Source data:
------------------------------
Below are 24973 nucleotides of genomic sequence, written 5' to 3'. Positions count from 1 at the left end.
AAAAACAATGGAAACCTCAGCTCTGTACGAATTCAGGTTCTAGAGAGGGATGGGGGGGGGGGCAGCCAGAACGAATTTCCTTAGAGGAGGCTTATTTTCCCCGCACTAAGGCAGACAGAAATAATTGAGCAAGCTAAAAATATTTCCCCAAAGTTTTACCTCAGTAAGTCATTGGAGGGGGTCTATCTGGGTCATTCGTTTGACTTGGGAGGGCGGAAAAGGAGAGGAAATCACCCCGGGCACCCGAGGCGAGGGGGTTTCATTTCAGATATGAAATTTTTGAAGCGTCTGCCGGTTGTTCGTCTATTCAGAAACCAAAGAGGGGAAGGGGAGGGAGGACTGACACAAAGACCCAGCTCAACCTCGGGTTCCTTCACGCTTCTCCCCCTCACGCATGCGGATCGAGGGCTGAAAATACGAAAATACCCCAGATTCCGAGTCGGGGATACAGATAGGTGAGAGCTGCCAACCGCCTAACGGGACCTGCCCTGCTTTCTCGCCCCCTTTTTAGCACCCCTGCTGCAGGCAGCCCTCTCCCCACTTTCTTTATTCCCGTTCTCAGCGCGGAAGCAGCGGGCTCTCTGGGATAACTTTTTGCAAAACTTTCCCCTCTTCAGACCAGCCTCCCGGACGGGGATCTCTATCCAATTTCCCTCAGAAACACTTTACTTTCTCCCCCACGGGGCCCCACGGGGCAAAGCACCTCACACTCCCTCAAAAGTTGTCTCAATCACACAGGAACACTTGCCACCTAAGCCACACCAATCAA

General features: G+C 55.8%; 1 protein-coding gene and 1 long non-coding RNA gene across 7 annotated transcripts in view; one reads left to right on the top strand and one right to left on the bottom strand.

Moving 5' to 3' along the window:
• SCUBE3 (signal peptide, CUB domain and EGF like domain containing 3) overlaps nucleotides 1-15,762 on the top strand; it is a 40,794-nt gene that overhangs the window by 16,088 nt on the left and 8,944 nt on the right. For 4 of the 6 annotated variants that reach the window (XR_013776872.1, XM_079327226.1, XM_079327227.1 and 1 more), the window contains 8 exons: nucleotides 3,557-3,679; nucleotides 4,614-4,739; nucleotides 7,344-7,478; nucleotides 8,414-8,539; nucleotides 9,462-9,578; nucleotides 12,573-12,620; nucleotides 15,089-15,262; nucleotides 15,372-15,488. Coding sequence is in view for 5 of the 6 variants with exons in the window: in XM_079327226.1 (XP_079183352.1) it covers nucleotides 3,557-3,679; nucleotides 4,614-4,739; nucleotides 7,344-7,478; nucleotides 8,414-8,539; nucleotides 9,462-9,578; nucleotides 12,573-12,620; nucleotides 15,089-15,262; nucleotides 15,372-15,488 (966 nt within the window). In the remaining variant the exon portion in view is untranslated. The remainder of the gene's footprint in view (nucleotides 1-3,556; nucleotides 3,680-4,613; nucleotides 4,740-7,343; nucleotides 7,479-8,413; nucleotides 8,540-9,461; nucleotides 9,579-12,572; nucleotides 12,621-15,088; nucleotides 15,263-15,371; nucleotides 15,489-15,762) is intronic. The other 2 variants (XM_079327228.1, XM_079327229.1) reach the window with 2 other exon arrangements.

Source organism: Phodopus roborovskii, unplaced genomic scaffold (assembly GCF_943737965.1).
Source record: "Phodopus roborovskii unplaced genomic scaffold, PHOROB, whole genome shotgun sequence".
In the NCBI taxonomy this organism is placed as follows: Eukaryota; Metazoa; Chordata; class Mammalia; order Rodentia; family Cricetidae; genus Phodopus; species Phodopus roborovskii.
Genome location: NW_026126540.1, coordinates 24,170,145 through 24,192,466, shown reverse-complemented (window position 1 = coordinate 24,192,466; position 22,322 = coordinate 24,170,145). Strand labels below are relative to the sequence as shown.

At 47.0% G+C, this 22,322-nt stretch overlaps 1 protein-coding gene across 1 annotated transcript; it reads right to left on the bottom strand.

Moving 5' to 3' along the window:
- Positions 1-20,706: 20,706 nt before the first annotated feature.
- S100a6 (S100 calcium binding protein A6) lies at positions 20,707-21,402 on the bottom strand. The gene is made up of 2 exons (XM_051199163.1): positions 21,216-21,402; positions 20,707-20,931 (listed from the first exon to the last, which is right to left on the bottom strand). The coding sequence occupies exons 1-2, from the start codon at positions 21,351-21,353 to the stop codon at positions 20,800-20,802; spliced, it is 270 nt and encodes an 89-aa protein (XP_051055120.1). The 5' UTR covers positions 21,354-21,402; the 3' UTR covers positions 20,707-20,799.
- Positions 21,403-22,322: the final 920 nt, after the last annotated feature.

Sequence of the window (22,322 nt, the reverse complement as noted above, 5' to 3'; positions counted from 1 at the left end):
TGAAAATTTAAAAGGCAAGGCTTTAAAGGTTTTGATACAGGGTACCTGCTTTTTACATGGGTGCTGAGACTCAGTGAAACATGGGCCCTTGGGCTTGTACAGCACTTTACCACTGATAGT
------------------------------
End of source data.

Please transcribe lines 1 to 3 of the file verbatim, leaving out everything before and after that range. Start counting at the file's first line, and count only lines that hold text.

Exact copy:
Below are 24973 nucleotides of genomic sequence, written 5' to 3'. Positions count from 1 at the left end.
AAAAACAATGGAAACCTCAGCTCTGTACGAATTCAGGTTCTAGAGAGGGATGGGGGGGGGGGCAGCCAGAACGAATTTCCTTAGAGGAGGCTTATTTTCCCCGCACTAAGGCAGACAGAAATAATTGAGCAAGCTAAAAATATTTCCCCAAAGTTTTACCTCAGTAAGTCATTGGAGGGGGTCTATCTGGGTCATTCGTTTGACTTGGGAGGGCGGAAAAGGAGAGGAAATCACCCCGGGCACCCGAGGCGAGGGGGTTTCATTTCAGATATGAAATTTTTGAAGCGTCTGCCGGTTGTTCGTCTATTCAGAAACCAAAGAGGGGAAGGGGAGGGAGGACTGACACAAAGACCCAGCTCAACCTCGGGTTCCTTCACGCTTCTCCCCCTCACGCATGCGGATCGAGGGCTGAAAATACGAAAATACCCCAGATTCCGAGTCGGGGATACAGATAGGTGAGAGCTGCCAACCGCCTAACGGGACCTGCCCTGCTTTCTCGCCCCCTTTTTAGCACCCCTGCTGCAGGCAGCCCTCTCCCCACTTTCTTTATTCCCGTTCTCAGCGCGGAAGCAGCGGGCTCTCTGGGATAACTTTTTGCAAAACTTTCCCCTCTTCAGACCAGCCTCCCGGACGGGGATCTCTATCCAATTTCCCTCAGAAACACTTTACTTTCTCCCCCACGGGGCCCCACGGGGCAAAGCACCTCACACTCCCTCAAAAGTTGTCTCAATCACACAGGAACACTTGCCACCTAAGCCACACCAATCAA

General features: G+C 55.8%; 1 protein-coding gene and 1 long non-coding RNA gene across 7 annotated transcripts in view; one reads left to right on the top strand and one right to left on the bottom strand.